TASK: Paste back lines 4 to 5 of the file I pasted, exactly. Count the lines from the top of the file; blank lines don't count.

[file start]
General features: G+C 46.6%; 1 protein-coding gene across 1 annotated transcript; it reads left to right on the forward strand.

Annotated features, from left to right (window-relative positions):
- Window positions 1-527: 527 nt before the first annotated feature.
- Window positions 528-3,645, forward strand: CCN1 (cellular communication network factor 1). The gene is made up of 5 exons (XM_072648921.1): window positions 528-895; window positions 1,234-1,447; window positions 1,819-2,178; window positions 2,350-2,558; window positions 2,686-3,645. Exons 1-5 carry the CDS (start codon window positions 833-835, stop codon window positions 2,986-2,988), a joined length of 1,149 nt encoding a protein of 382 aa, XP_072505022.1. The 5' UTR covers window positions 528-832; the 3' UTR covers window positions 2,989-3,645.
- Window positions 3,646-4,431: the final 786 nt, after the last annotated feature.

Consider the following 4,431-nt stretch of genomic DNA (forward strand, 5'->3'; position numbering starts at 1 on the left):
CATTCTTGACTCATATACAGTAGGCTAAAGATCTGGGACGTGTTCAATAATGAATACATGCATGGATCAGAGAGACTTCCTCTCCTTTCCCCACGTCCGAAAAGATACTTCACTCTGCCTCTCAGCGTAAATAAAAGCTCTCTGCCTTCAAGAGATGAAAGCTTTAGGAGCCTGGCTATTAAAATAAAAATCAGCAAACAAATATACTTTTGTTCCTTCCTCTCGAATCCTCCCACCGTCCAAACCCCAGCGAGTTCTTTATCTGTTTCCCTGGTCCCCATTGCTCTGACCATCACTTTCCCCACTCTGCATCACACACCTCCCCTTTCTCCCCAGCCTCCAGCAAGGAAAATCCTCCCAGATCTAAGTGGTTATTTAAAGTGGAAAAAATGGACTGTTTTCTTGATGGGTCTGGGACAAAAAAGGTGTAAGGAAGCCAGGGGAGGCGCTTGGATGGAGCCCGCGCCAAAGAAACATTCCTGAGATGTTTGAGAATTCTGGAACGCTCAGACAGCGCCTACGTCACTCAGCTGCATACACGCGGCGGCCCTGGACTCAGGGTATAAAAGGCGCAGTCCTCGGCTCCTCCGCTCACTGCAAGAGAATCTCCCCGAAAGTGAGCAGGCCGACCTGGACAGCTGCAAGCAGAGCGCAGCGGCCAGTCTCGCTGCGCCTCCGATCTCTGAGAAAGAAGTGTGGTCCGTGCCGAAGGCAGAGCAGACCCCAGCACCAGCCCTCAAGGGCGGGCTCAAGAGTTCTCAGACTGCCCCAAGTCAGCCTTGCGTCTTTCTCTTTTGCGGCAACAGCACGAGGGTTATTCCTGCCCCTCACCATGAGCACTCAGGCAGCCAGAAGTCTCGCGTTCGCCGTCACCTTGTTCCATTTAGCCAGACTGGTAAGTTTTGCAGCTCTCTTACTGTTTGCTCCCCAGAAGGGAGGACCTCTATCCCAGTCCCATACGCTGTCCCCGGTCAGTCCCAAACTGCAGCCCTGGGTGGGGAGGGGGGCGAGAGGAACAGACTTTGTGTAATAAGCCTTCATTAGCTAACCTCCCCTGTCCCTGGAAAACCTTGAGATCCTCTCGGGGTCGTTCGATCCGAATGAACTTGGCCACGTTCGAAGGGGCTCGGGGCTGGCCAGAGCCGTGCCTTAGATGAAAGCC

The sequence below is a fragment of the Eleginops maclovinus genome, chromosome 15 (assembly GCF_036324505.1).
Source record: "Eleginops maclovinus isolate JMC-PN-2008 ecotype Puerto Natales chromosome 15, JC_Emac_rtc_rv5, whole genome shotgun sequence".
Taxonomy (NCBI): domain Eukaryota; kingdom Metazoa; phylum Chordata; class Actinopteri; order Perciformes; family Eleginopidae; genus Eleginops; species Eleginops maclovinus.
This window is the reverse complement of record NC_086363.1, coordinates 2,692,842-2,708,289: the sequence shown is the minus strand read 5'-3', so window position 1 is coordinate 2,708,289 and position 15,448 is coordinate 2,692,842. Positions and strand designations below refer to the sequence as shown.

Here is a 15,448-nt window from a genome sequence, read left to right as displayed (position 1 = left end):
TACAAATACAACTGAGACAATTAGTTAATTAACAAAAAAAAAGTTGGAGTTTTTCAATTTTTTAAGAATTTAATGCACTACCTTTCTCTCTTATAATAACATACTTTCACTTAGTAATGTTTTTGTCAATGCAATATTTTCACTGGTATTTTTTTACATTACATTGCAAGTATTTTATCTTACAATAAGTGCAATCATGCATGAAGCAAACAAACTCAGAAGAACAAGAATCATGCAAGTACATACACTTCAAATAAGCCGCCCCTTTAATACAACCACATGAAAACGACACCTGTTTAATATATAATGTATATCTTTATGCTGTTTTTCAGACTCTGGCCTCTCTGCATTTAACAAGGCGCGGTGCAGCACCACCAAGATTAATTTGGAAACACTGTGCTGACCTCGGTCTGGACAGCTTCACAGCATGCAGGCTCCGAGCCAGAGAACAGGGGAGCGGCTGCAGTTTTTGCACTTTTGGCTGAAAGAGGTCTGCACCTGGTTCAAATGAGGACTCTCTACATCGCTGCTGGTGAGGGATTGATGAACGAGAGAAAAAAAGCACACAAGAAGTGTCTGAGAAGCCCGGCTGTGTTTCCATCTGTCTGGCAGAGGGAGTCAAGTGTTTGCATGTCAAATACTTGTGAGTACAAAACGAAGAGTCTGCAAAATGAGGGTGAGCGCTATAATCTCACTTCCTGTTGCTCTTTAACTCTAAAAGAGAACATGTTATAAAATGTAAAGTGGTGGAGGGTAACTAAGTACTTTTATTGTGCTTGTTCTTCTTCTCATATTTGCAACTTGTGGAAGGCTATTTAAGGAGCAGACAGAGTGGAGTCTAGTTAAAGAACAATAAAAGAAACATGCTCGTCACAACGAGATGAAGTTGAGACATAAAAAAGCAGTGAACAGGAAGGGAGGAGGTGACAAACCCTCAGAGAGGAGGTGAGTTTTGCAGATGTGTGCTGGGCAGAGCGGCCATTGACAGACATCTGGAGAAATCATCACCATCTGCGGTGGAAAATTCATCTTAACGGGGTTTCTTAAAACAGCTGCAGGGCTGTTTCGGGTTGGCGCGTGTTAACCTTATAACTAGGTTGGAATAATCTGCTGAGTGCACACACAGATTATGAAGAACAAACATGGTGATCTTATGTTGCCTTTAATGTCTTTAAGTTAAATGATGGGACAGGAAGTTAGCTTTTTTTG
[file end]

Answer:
- Window positions 528-3,645, forward strand: CCN1 (cellular communication network factor 1). The gene is made up of 5 exons (XM_072648921.1): window positions 528-895; window positions 1,234-1,447; window positions 1,819-2,178; window positions 2,350-2,558; window positions 2,686-3,645. Exons 1-5 carry the CDS (start codon window positions 833-835, stop codon window positions 2,986-2,988), a joined length of 1,149 nt encoding a protein of 382 aa, XP_072505022.1. The 5' UTR covers window positions 528-832; the 3' UTR covers window positions 2,989-3,645.
- Window positions 3,646-4,431: the final 786 nt, after the last annotated feature.